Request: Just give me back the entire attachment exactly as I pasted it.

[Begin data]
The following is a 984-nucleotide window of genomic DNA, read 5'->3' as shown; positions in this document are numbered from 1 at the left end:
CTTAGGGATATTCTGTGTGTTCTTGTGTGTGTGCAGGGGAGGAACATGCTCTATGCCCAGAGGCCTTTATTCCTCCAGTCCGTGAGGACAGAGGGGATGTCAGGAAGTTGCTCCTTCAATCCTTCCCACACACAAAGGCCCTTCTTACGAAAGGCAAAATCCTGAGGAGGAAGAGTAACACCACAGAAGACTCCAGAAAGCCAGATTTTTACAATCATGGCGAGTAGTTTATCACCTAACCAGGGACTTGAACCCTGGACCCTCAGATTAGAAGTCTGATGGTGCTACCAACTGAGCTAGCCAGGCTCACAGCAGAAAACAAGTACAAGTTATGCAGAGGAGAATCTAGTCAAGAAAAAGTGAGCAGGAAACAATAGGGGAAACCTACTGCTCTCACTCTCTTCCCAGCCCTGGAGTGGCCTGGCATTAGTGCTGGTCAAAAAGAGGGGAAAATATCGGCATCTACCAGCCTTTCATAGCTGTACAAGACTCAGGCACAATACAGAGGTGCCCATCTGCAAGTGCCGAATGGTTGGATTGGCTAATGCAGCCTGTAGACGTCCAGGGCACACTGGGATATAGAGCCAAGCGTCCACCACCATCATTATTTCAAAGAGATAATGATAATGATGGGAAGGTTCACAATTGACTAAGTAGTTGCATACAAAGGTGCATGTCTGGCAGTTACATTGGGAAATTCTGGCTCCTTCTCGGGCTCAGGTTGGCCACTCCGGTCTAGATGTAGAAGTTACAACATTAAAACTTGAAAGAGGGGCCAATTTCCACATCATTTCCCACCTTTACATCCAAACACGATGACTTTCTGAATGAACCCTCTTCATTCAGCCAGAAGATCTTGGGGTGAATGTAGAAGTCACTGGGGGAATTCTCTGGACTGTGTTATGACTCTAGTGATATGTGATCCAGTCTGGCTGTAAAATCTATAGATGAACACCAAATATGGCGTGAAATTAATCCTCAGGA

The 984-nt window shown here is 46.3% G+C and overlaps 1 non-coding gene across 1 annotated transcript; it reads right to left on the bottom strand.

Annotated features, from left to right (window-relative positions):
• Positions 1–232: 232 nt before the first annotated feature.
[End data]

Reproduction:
The following is a 984-nucleotide window of genomic DNA, read 5'->3' as shown; positions in this document are numbered from 1 at the left end:
CTTAGGGATATTCTGTGTGTTCTTGTGTGTGTGCAGGGGAGGAACATGCTCTATGCCCAGAGGCCTTTATTCCTCCAGTCCGTGAGGACAGAGGGGATGTCAGGAAGTTGCTCCTTCAATCCTTCCCACACACAAAGGCCCTTCTTACGAAAGGCAAAATCCTGAGGAGGAAGAGTAACACCACAGAAGACTCCAGAAAGCCAGATTTTTACAATCATGGCGAGTAGTTTATCACCTAACCAGGGACTTGAACCCTGGACCCTCAGATTAGAAGTCTGATGGTGCTACCAACTGAGCTAGCCAGGCTCACAGCAGAAAACAAGTACAAGTTATGCAGAGGAGAATCTAGTCAAGAAAAAGTGAGCAGGAAACAATAGGGGAAACCTACTGCTCTCACTCTCTTCCCAGCCCTGGAGTGGCCTGGCATTAGTGCTGGTCAAAAAGAGGGGAAAATATCGGCATCTACCAGCCTTTCATAGCTGTACAAGACTCAGGCACAATACAGAGGTGCCCATCTGCAAGTGCCGAATGGTTGGATTGGCTAATGCAGCCTGTAGACGTCCAGGGCACACTGGGATATAGAGCCAAGCGTCCACCACCATCATTATTTCAAAGAGATAATGATAATGATGGGAAGGTTCACAATTGACTAAGTAGTTGCATACAAAGGTGCATGTCTGGCAGTTACATTGGGAAATTCTGGCTCCTTCTCGGGCTCAGGTTGGCCACTCCGGTCTAGATGTAGAAGTTACAACATTAAAACTTGAAAGAGGGGCCAATTTCCACATCATTTCCCACCTTTACATCCAAACACGATGACTTTCTGAATGAACCCTCTTCATTCAGCCAGAAGATCTTGGGGTGAATGTAGAAGTCACTGGGGGAATTCTCTGGACTGTGTTATGACTCTAGTGATATGTGATCCAGTCTGGCTGTAAAATCTATAGATGAACACCAAATATGGCGTGAAATTAATCCTCAGGA

The 984-nt window shown here is 46.3% G+C and overlaps 1 non-coding gene across 1 annotated transcript; it reads right to left on the bottom strand.

Annotated features, from left to right (window-relative positions):
• Positions 1–232: 232 nt before the first annotated feature.